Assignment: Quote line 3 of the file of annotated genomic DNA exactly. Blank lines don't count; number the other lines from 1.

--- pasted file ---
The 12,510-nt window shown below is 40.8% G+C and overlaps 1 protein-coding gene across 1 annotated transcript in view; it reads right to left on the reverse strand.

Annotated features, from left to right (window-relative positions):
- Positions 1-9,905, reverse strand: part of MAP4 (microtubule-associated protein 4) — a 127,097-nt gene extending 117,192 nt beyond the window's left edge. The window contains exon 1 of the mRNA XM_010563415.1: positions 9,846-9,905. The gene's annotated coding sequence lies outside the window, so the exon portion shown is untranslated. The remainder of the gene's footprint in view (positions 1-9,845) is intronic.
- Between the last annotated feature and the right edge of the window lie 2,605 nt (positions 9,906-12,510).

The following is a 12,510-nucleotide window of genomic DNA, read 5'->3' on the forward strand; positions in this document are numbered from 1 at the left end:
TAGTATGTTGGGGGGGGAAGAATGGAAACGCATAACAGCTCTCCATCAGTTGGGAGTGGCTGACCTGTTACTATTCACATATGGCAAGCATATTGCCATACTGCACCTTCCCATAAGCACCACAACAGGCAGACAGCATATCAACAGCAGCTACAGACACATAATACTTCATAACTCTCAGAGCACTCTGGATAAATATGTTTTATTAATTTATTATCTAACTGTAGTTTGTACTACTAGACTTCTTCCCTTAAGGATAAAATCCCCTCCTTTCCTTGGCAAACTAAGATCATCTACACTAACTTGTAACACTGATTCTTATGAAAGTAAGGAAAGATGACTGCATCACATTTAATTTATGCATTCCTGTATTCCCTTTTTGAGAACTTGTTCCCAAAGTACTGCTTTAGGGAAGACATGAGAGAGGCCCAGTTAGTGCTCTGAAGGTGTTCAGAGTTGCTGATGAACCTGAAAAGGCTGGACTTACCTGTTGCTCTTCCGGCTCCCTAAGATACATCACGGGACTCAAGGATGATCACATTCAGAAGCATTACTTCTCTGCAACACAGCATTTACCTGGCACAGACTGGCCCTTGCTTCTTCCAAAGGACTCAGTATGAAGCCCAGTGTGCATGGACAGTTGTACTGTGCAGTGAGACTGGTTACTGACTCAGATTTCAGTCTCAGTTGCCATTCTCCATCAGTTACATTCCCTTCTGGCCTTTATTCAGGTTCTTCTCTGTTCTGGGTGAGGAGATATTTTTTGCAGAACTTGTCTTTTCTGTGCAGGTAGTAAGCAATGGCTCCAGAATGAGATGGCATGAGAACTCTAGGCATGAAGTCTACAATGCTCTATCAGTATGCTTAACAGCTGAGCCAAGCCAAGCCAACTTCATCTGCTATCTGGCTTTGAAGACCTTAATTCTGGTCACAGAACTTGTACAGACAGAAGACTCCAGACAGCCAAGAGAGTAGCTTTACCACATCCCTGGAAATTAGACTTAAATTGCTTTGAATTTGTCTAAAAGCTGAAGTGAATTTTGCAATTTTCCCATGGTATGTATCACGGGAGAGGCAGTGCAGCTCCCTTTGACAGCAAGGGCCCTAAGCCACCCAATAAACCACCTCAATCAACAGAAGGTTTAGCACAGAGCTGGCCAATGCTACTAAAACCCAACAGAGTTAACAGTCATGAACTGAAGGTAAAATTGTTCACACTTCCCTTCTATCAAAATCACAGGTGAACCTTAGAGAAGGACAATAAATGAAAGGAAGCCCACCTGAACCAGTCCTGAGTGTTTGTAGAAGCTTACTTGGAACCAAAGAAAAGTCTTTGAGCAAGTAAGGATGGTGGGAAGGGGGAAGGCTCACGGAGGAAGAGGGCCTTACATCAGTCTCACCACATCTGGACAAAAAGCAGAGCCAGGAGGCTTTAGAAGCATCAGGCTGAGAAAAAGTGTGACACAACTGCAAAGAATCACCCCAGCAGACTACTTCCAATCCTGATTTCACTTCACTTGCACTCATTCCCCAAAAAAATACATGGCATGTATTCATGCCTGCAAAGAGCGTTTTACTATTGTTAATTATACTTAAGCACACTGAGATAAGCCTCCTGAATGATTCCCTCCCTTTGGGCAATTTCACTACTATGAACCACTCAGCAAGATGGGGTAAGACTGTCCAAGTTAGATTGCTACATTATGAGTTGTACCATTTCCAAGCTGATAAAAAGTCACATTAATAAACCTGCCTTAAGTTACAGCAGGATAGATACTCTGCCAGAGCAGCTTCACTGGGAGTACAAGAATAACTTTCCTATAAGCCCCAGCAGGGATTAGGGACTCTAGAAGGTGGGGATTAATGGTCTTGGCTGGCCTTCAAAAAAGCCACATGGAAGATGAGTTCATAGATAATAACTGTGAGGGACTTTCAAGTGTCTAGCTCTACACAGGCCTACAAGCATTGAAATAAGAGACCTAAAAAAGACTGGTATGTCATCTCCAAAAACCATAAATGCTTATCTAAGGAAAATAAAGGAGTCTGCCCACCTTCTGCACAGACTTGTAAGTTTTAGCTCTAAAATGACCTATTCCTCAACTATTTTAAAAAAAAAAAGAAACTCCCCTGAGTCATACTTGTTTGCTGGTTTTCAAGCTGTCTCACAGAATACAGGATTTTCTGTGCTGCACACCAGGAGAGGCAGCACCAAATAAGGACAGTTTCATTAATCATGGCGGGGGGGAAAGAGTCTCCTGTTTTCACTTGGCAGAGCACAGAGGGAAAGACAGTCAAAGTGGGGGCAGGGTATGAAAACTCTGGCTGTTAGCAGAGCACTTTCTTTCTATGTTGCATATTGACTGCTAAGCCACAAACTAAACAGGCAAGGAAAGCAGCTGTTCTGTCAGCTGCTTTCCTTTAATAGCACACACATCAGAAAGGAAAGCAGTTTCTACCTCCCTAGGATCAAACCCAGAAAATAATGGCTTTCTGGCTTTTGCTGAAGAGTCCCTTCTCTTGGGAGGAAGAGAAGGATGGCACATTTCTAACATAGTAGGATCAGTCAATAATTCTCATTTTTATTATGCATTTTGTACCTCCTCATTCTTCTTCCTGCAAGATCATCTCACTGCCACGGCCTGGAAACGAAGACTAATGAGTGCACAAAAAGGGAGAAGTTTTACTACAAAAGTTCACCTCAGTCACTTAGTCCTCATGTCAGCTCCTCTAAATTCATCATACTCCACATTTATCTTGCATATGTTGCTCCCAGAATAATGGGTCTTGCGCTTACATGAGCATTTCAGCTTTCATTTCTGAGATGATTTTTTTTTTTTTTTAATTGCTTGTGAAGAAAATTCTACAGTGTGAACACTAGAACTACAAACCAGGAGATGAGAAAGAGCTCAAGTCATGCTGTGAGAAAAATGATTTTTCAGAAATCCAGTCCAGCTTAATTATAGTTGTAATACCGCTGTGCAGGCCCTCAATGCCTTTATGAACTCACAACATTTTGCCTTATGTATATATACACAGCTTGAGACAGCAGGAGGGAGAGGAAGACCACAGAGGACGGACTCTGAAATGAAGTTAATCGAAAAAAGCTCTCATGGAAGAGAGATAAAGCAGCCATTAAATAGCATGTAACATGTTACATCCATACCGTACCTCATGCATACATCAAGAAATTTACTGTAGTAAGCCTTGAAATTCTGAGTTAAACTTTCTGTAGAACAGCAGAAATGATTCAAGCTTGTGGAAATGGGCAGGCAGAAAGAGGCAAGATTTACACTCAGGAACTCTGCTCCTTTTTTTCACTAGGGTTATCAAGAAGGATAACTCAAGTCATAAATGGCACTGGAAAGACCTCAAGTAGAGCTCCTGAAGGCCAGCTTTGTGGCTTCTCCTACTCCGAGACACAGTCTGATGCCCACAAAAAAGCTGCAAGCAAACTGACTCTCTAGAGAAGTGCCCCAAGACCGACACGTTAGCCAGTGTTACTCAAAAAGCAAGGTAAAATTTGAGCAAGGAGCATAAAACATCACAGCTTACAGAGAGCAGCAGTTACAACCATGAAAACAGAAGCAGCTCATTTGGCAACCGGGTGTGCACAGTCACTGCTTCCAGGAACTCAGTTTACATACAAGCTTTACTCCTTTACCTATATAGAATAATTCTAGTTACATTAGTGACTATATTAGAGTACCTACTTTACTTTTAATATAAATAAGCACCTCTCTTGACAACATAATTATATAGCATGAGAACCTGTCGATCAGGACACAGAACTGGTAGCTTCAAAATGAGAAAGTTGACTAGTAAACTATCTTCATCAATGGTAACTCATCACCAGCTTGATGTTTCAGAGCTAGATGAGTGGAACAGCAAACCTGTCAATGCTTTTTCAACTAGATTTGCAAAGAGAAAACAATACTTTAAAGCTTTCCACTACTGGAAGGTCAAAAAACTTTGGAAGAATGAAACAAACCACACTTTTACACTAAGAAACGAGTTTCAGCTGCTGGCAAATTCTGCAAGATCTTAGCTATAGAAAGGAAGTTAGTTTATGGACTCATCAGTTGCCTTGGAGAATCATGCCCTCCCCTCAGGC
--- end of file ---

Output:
- Positions 1-9,905, reverse strand: part of MAP4 (microtubule-associated protein 4) — a 127,097-nt gene extending 117,192 nt beyond the window's left edge. The window contains exon 1 of the mRNA XM_010563415.1: positions 9,846-9,905. The gene's annotated coding sequence lies outside the window, so the exon portion shown is untranslated. The remainder of the gene's footprint in view (positions 1-9,845) is intronic.